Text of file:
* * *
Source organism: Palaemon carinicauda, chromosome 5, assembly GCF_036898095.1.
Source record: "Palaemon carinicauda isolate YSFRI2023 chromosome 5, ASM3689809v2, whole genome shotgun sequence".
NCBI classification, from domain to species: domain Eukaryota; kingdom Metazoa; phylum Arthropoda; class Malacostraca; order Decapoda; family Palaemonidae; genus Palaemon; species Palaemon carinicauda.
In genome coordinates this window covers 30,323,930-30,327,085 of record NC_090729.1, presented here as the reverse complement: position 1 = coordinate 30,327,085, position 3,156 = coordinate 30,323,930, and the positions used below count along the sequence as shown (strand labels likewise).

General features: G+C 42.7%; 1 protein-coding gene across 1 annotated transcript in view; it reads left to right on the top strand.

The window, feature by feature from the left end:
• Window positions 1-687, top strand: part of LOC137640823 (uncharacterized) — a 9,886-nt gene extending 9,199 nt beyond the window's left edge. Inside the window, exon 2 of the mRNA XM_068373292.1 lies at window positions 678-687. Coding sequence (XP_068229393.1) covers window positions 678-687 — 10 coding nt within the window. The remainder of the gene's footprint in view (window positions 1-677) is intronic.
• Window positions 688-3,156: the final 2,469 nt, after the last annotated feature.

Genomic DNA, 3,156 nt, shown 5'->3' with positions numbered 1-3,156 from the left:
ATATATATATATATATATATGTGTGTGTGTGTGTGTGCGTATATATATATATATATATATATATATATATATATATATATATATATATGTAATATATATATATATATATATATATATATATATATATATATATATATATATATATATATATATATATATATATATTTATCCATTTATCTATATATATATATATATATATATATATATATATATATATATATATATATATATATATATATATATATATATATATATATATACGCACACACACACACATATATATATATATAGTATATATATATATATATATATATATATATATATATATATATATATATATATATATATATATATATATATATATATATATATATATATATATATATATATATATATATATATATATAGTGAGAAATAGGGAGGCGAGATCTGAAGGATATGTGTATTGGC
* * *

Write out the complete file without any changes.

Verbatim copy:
Source organism: Palaemon carinicauda, chromosome 5, assembly GCF_036898095.1.
Source record: "Palaemon carinicauda isolate YSFRI2023 chromosome 5, ASM3689809v2, whole genome shotgun sequence".
NCBI classification, from domain to species: domain Eukaryota; kingdom Metazoa; phylum Arthropoda; class Malacostraca; order Decapoda; family Palaemonidae; genus Palaemon; species Palaemon carinicauda.
In genome coordinates this window covers 30,323,930-30,327,085 of record NC_090729.1, presented here as the reverse complement: position 1 = coordinate 30,327,085, position 3,156 = coordinate 30,323,930, and the positions used below count along the sequence as shown (strand labels likewise).

General features: G+C 42.7%; 1 protein-coding gene across 1 annotated transcript in view; it reads left to right on the top strand.

The window, feature by feature from the left end:
• Window positions 1-687, top strand: part of LOC137640823 (uncharacterized) — a 9,886-nt gene extending 9,199 nt beyond the window's left edge. Inside the window, exon 2 of the mRNA XM_068373292.1 lies at window positions 678-687. Coding sequence (XP_068229393.1) covers window positions 678-687 — 10 coding nt within the window. The remainder of the gene's footprint in view (window positions 1-677) is intronic.
• Window positions 688-3,156: the final 2,469 nt, after the last annotated feature.

Genomic DNA, 3,156 nt, shown 5'->3' with positions numbered 1-3,156 from the left:
ATATATATATATATATATATGTGTGTGTGTGTGTGTGCGTATATATATATATATATATATATATATATATATATATATATATATATATGTAATATATATATATATATATATATATATATATATATATATATATATATATATATATATATATATATATATATATATTTATCCATTTATCTATATATATATATATATATATATATATATATATATATATATATATATATATATATATATATATATATATATATATATATATACGCACACACACACACATATATATATATATAGTATATATATATATATATATATATATATATATATATATATATATATATATATATATATATATATATATATATATATATATATATATATATATATATATATATATATATATATATATAGTGAGAAATAGGGAGGCGAGATCTGAAGGATATGTGTATTGGC